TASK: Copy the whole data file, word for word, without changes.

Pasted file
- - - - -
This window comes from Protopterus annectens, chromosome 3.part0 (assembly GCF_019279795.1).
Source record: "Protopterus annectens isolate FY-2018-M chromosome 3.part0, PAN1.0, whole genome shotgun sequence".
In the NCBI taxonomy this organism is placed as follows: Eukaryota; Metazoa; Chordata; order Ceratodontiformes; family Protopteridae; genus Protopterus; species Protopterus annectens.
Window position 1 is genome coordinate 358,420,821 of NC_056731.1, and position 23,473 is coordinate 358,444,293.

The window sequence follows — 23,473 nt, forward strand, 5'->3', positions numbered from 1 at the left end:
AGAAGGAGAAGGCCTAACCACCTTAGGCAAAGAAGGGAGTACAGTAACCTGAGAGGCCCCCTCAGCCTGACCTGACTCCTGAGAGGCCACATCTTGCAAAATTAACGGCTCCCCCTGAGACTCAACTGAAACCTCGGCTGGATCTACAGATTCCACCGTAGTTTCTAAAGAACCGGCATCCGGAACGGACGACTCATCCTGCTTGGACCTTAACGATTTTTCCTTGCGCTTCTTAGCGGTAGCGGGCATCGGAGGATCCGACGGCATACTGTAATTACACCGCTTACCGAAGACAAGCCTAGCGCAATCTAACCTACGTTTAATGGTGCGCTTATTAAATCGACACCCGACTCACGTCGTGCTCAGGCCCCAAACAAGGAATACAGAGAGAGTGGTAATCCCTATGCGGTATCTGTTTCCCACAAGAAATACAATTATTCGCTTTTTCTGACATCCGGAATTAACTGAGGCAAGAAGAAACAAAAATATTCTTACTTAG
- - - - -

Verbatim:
This window comes from Protopterus annectens, chromosome 3.part0 (assembly GCF_019279795.1).
Source record: "Protopterus annectens isolate FY-2018-M chromosome 3.part0, PAN1.0, whole genome shotgun sequence".
In the NCBI taxonomy this organism is placed as follows: Eukaryota; Metazoa; Chordata; order Ceratodontiformes; family Protopteridae; genus Protopterus; species Protopterus annectens.
Window position 1 is genome coordinate 358,420,821 of NC_056731.1, and position 23,473 is coordinate 358,444,293.

The window sequence follows — 23,473 nt, forward strand, 5'->3', positions numbered from 1 at the left end:
AGAAGGAGAAGGCCTAACCACCTTAGGCAAAGAAGGGAGTACAGTAACCTGAGAGGCCCCCTCAGCCTGACCTGACTCCTGAGAGGCCACATCTTGCAAAATTAACGGCTCCCCCTGAGACTCAACTGAAACCTCGGCTGGATCTACAGATTCCACCGTAGTTTCTAAAGAACCGGCATCCGGAACGGACGACTCATCCTGCTTGGACCTTAACGATTTTTCCTTGCGCTTCTTAGCGGTAGCGGGCATCGGAGGATCCGACGGCATACTGTAATTACACCGCTTACCGAAGACAAGCCTAGCGCAATCTAACCTACGTTTAATGGTGCGCTTATTAAATCGACACCCGACTCACGTCGTGCTCAGGCCCCAAACAAGGAATACAGAGAGAGTGGTAATCCCTATGCGGTATCTGTTTCCCACAAGAAATACAATTATTCGCTTTTTCTGACATCCGGAATTAACTGAGGCAAGAAGAAACAAAAATATTCTTACTTAG